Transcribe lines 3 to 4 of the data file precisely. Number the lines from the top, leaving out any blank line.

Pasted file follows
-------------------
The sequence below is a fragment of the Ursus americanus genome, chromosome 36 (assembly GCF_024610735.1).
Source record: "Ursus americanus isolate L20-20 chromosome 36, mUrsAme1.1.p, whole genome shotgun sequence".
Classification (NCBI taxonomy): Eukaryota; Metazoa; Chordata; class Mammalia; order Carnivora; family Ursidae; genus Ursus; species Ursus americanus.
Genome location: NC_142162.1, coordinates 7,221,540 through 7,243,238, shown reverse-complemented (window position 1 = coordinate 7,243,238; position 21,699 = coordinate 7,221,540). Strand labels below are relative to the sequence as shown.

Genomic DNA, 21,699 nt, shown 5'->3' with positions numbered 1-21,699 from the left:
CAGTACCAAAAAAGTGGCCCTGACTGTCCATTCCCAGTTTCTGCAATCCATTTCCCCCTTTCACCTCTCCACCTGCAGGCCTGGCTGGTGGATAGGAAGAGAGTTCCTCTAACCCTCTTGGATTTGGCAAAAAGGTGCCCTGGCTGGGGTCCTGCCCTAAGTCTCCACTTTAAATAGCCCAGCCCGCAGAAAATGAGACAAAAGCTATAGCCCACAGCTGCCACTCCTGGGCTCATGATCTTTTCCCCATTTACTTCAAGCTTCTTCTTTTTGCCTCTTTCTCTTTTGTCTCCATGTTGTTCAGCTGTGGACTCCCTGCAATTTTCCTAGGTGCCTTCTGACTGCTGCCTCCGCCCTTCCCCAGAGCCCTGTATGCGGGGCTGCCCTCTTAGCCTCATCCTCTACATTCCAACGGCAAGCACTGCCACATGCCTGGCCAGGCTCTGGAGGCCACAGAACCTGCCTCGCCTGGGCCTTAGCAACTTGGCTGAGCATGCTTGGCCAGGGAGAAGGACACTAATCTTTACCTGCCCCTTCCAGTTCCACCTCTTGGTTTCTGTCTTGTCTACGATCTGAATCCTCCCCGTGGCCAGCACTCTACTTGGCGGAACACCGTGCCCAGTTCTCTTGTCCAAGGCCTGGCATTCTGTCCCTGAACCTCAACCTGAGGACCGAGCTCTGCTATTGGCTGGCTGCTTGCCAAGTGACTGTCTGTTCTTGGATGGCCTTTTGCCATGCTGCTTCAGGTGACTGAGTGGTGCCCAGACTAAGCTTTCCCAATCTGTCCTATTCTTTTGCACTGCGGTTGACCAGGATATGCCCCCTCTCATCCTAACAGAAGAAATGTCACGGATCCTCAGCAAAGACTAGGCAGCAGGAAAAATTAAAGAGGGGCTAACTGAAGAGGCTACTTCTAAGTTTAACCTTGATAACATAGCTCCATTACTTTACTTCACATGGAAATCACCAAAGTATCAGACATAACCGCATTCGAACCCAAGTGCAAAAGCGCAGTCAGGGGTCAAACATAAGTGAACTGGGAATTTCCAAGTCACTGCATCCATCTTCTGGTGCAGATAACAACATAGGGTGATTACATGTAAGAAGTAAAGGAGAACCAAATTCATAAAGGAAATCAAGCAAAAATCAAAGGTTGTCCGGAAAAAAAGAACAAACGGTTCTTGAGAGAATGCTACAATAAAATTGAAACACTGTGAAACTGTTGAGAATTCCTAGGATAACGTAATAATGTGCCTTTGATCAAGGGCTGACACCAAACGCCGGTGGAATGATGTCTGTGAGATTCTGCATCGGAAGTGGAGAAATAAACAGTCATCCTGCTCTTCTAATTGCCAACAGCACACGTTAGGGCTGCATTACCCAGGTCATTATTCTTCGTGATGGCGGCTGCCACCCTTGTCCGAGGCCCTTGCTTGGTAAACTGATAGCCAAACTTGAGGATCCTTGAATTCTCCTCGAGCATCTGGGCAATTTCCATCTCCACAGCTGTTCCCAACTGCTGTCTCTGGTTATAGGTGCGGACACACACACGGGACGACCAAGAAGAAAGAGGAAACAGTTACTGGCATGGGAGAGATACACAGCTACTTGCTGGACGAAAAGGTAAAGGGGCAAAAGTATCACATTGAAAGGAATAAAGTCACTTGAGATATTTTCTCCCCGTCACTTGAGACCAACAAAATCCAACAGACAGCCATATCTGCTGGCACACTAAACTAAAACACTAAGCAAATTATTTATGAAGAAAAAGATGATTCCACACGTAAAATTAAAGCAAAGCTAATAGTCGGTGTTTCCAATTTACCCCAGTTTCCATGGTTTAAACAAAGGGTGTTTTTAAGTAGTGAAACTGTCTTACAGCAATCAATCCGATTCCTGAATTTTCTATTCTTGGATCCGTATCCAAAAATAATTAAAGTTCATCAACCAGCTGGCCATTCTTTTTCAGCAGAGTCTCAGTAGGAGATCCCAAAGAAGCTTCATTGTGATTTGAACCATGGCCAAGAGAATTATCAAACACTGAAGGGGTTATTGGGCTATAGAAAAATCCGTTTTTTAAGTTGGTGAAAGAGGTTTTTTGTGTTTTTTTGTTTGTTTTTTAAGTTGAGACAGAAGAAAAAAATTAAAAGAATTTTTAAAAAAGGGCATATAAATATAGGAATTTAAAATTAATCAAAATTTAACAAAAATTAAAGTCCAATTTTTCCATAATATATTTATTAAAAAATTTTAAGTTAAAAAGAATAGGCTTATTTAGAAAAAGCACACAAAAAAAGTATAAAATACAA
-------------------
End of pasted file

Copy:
Classification (NCBI taxonomy): Eukaryota; Metazoa; Chordata; class Mammalia; order Carnivora; family Ursidae; genus Ursus; species Ursus americanus.
Genome location: NC_142162.1, coordinates 7,221,540 through 7,243,238, shown reverse-complemented (window position 1 = coordinate 7,243,238; position 21,699 = coordinate 7,221,540). Strand labels below are relative to the sequence as shown.